The opening panel at the Society of American Business Editors and Writers annual meet in Denver addressed an interesting question: Did 9,000 business journalists blow it when it came to ringing the alarm bells on the financial meltdown?
The five SABEW panelists — The New York Times’ business editor Larry Ingrassia, Columbia Journalism Review critic and former Wall Street Journal reporter Dean Starkman, personal finance columnist Jane Bryant Quinn, Emmy-winning former ABC News investigative reporter Allan Dodds Frank and Greg Miller, a professor at the University of Michigan — agreed that the financial press could have done more. Newspapers, wire services, magazines and television stations could have been more aggressive, and they could have taken more pains to explain why complex things like mortgage-backed securities might matter to the average reader.
But journalists can hardly be accused of “blowing it” when even doomsday pundits like Bob Shiller and Nouriel Roubini could predict only parts of the nightmare scenario that is unfolding in the U.S. economy right now, the panelists said.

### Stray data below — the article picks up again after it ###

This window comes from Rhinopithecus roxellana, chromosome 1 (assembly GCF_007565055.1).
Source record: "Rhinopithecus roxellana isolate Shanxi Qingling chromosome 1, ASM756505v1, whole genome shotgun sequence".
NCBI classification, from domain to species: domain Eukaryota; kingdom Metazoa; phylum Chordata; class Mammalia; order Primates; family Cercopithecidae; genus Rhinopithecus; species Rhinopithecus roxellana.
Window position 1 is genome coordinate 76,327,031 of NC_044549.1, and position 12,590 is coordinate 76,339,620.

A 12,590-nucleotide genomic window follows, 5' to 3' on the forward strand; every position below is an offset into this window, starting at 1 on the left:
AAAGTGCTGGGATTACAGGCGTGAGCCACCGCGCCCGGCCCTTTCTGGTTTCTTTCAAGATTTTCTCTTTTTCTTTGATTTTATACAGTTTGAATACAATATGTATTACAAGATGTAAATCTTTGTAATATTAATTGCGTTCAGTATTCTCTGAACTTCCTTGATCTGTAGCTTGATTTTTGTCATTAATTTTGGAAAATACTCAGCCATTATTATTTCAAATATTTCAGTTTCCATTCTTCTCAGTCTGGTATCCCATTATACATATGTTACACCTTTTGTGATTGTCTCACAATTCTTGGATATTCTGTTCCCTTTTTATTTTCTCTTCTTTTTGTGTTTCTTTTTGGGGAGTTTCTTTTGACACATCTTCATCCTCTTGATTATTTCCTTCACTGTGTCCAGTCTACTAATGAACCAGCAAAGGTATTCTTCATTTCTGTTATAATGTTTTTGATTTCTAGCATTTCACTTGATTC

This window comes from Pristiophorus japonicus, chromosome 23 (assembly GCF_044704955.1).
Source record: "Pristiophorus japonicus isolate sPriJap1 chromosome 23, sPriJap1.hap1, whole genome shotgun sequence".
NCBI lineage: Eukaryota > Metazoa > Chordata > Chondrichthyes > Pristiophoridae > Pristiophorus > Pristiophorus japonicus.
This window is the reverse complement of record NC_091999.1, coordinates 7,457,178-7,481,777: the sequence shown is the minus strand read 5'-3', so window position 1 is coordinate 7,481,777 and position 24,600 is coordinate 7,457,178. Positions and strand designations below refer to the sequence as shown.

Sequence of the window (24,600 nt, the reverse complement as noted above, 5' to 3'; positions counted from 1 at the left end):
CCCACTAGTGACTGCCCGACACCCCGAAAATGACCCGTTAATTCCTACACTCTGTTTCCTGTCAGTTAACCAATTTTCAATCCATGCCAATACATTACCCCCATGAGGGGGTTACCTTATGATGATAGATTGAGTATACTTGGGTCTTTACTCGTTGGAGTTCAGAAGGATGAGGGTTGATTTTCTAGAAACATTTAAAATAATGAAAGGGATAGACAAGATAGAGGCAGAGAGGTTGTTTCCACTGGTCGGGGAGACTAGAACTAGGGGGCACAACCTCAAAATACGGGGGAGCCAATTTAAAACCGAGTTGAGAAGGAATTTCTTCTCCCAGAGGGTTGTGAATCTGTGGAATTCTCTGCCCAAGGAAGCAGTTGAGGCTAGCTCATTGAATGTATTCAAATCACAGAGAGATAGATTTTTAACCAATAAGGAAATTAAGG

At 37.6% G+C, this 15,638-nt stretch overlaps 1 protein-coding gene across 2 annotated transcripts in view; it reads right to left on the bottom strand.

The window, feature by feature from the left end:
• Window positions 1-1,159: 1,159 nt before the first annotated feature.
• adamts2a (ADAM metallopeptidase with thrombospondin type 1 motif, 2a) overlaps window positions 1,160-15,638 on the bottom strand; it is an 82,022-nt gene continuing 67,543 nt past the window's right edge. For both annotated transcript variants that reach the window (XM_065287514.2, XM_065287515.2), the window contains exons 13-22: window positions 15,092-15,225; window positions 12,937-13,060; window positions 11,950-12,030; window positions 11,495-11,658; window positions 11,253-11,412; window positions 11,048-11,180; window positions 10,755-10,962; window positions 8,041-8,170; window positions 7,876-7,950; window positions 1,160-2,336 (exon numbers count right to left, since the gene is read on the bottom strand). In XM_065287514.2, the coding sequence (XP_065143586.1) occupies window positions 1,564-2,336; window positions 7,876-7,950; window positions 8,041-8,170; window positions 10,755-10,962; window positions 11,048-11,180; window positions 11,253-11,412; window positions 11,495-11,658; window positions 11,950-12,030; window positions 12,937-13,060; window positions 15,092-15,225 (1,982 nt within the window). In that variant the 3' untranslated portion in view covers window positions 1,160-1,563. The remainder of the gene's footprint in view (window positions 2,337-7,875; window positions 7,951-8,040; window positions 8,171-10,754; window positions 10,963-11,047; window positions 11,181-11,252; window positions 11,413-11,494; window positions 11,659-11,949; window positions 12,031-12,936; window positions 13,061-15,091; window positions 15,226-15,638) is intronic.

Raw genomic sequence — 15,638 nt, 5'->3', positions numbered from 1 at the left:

CJR’s Starkman, who’s just completed a “deep dive” into the news coverage leading up to the financial crisis, said his report, which will be up for public consumption next month, found that the top journalism outlets didn’t do a good enough job of signalling that the tiny sparks in the housing and securities markets could flame up into a giant financial blaze.
“If the question is, did the business press provide adequate warnings to the public about the crisis, the answer is negative,” Starkman said. His 6,400-word report, which surveyed scores of articles in publications like the NYT, WSJ, Forbes, Fortune and others between January 2000 and June 2007, concludes that the investigative reporting started out strong but then downshifted to “good, but not sufficient,” as reporters wrote about the housing bubble and defective mortgage products, but failed to focus on the lenders.